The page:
Description of Historic Place
The John A. McAvity Residence is a brick two-and-a-half storey Second Empire building with an off-centred entrance and a two storey bay window on the front façade. It is located on Orange Street within the Orange Street Preservation Area of the City of Saint John.
The John A. McAvity Residence is designated a Local Historic Place for its architecture and for its association with its former occupants.
The John A. McAvity Residence is recognized as one of a collection of Italianate and Second Empire buildings that were built after two thirds of the City of Saint John were destroyed by fire in 1877. Built in 1879 for Jane E. Chubb, this residence is a good example of brick Second Empire residential architecture from the rebuilding period in the Orange Street Preservation Area of Saint John after the fire. The elements and design in this building as well as the rest of the collection demonstrate that the city was going to be rebuilt as well or better than the city that was lost.
The John A. McAvity is also recognized for its association with those who have resided here. This building was rented out to various individuals for short periods. In 1891, Ira Cornwall purchased this home. A native of Windsor, Ontario, he was a prominent Saint John insurance agent. After working with the Montreal Gazette for a time, he obtained a position with the Royal Insurance Company in England. While stationed there, he simultaneously acted as an inspector, as well as the Agent General for New Brunswick. In the 1880s the company transferred him to Saint John. After a relatively short period, Cornwall was appointed Secretary of the Board of Trade. He remained at this Orange Street residence until his death in 1897.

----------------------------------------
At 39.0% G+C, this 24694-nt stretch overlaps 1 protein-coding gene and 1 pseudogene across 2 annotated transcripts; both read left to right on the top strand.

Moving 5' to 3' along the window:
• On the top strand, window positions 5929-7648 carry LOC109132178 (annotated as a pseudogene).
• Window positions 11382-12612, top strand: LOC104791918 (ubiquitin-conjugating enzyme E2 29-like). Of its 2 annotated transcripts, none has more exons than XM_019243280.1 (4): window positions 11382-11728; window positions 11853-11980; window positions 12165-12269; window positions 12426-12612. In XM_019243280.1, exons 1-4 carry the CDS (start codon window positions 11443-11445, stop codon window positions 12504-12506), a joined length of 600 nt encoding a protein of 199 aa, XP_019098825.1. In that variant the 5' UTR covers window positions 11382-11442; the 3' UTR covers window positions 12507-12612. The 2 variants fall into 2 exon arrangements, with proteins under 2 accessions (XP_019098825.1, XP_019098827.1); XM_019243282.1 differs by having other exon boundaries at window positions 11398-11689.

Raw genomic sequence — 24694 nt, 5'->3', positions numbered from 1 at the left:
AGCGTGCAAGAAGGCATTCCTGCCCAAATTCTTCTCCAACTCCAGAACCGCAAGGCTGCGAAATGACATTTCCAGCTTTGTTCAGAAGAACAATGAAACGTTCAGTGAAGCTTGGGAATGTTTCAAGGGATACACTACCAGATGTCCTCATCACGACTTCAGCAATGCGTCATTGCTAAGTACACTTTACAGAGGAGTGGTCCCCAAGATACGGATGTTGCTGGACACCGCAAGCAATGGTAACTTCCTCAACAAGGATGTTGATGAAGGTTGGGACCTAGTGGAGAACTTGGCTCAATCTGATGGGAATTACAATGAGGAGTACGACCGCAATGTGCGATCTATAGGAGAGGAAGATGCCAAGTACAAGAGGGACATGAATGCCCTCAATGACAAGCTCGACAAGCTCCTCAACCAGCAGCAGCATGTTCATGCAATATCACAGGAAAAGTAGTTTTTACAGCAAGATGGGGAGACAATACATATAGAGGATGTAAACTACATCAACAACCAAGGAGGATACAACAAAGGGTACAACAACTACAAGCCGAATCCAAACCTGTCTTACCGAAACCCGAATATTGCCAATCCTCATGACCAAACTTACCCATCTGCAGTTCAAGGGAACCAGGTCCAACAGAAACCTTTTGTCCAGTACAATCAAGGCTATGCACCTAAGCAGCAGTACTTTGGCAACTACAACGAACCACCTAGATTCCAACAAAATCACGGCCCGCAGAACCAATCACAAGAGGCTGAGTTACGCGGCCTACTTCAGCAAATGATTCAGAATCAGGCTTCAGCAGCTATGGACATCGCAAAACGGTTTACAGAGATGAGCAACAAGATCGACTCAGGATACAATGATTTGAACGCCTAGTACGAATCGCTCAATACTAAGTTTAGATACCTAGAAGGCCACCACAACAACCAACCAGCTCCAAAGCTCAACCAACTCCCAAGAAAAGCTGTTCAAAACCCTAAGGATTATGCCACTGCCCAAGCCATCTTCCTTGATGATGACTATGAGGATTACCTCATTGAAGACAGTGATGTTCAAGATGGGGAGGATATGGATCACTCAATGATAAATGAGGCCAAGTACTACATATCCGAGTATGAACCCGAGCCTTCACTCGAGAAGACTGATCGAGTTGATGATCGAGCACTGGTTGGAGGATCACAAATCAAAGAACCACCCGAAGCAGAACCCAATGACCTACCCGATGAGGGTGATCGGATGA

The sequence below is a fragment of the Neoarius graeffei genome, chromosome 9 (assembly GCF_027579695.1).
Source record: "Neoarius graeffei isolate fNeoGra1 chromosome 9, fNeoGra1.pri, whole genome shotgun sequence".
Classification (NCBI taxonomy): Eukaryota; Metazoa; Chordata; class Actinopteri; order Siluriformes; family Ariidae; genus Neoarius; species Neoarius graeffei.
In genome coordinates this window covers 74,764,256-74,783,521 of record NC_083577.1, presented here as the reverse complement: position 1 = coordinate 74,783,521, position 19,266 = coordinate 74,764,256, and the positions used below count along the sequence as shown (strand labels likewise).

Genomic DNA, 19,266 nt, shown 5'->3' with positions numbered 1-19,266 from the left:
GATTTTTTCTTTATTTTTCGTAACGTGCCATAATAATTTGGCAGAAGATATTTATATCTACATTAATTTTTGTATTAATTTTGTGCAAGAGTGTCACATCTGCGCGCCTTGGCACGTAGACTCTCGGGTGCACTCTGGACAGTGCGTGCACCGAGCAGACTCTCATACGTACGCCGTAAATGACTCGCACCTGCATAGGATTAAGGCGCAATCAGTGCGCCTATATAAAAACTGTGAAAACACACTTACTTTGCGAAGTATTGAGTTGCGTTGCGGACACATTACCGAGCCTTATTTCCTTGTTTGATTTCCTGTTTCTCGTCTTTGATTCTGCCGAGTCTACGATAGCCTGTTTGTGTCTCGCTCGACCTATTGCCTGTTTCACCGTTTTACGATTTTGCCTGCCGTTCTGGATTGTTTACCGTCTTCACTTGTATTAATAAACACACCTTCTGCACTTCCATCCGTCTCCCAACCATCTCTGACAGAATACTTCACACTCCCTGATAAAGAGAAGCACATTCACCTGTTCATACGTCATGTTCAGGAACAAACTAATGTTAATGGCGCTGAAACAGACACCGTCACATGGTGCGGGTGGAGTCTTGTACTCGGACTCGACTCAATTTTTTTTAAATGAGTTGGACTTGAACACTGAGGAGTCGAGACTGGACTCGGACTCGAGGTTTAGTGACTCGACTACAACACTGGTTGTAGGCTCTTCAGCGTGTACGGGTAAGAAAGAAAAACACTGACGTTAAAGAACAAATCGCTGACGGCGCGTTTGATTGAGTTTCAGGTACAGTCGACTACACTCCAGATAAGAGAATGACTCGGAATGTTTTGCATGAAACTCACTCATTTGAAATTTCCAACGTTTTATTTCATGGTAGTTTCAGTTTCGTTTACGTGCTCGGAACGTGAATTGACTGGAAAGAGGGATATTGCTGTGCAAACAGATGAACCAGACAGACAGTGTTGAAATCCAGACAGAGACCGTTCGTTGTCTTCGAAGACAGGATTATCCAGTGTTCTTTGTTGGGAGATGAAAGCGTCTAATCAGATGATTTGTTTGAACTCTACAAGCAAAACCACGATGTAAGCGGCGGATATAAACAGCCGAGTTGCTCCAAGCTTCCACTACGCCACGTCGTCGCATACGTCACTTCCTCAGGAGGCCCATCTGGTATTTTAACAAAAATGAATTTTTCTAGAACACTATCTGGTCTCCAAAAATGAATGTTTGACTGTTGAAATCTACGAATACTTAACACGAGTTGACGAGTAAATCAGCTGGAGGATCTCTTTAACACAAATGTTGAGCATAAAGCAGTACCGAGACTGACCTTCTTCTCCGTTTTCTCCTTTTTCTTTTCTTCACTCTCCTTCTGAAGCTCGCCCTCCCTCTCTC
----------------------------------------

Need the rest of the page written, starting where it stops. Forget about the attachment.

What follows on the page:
The building remained vacant until 1899 when John A. McAvity came to this address. He was the son of Thomas A. McAvity, a former Saint John Mayor and founder of the firm T. McAvity & Sons, Ltd. This large, maritime based business involved the manufacture, retail and wholesale of hardware such as valves and fittings. McAvity initially gained employment in his father’s business as a clerk, and was later incorporated along with his brother George McAvity. For several years, he was made the head of the retail and wholesale department located on King Street. In the years to come, he became the head of the plumbing department at the head office on Water Street. Following his father’s death, he rose to Vice-President in the Company, while his brother George acted as President. The business experienced a huge boom during the First World War, as it altered its focus to producing ammunitions for the British Army, and later, the United States Military. During this period, another factory was constructed on Rothesay in order to meet the demands of the war. In the years to follow, the business continued to expand and branches opened in Montreal, Quebec, Ottawa, Toronto, Winnipeg and Vancouver. By the time of his death, he was heralded as being one of the most prominent and successful businessmen in the mercantile enterprise. McAvity remained at his Orange Street residence until his death in 1931.
Source: Planning and Development Department - City of Saint John
The character defining elements that describe the John A. McAvity Residence include:
- rectangular two-and-a-half storey massing;
- mansard roof;
- brick exterior walls;
- pediment dormers ornamented by dentils;
- cornice supported by brick corbelled brackets with brick corbel bands below;
- two-storey, semi-octagonal bay window;
- rectangular vertical sliding wooden windows with decorative sandstone lintels and sandstone sills;
- brick corbel bands in the spandrel between the first and second storey;
- decorative brickwork headers of the first storey windows of the bay;
- entrance with pediment, elaborate brick and sandstone segmented arch flanked by sandstone trimmings and supported by fluted pilasters with Corinthian capitals;
- segmented arched transom window above paired wooden doors with glass panels;
- sandstone plinth band;
- sandstone steps.